It was conceived by a thousand humans, and finally stood tall, braced by scaffolding that soared a mile into the air, overlooking an expanse of clear turquoise sea. An aged face observed its breadth with a smile, from fifteen files distant. One hundred years of development and two decades of construction contributed to this vital seed. She leaned an arthritic hand on her great-grand-nephew's shoulder.
"I have lived...to see this," she said quietly.
"Yes," said the nephew. "And so have I."
"We go forth," she said.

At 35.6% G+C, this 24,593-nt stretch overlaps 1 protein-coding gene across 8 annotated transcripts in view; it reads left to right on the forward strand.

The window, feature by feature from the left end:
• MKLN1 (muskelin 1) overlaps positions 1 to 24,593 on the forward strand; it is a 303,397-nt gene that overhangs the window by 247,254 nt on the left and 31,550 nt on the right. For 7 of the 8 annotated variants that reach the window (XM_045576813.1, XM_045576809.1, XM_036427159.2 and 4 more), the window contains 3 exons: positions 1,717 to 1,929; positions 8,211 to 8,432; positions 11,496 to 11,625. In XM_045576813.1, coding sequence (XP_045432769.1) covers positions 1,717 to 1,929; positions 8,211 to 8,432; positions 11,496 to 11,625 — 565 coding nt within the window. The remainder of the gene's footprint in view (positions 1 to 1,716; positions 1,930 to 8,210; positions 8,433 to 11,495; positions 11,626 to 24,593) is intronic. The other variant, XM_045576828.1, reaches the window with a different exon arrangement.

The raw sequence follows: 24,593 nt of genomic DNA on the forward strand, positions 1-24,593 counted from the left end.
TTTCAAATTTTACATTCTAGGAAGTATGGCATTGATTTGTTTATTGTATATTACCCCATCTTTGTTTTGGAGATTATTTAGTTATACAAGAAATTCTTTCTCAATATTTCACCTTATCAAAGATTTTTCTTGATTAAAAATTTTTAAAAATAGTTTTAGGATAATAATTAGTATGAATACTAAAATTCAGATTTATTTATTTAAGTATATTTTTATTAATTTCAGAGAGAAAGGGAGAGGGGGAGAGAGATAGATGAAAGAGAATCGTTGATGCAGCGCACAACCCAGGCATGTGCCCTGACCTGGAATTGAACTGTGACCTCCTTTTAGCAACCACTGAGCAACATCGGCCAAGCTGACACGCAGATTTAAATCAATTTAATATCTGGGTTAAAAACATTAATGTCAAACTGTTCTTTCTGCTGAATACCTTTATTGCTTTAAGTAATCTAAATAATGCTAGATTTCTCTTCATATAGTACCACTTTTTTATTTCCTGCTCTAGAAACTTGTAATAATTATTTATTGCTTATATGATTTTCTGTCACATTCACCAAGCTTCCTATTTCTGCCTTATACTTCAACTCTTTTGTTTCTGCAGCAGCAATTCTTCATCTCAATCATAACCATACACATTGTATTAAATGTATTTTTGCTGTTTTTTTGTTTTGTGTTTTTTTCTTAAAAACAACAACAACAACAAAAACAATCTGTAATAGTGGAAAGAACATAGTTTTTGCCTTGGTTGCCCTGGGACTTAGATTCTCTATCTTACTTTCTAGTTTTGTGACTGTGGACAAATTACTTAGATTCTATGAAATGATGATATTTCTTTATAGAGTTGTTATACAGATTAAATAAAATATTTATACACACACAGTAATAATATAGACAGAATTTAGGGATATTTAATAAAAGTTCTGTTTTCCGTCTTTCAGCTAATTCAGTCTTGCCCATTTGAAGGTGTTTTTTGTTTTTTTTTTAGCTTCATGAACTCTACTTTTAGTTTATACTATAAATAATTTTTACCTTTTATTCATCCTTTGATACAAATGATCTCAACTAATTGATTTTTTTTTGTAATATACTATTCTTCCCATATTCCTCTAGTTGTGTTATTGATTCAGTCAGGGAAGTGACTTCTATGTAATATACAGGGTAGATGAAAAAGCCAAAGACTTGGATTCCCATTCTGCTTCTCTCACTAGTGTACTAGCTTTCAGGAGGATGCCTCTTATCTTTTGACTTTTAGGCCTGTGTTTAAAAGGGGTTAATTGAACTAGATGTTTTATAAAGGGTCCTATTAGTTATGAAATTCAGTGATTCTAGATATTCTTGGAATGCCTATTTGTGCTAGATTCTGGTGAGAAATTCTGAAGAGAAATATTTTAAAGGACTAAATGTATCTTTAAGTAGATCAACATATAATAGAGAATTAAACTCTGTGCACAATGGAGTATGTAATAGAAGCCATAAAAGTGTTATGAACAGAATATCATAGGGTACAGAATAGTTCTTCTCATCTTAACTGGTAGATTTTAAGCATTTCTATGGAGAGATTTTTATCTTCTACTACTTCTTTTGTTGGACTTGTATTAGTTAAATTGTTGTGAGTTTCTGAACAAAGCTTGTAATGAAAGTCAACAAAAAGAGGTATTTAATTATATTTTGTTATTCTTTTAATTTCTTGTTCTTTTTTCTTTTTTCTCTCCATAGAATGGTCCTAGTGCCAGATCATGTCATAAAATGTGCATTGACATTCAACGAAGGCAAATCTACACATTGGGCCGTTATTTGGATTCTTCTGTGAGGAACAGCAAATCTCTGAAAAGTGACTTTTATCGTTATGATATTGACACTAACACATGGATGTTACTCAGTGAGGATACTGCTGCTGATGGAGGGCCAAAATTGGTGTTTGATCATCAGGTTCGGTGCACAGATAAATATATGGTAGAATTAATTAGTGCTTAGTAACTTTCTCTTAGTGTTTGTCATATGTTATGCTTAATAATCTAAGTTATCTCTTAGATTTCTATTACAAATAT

The ground rumbled and the observation stand shook violently. A vast white cloud emerged from underneath the vessel. It rose slowly on oxygen combustion--it's fusion engines would yet engage only past the stratosphere--and freed itself from the chains of the Earth. It was unmanned but contained the entire map of all the genomes of all the biomass ever evolved on its planet, all the curiosities of all its cultures preserved virtually, and all the code needed to invigorate a dead planet with life. It was the first of its kind, but not the last. It was Earth's love letter to the universe.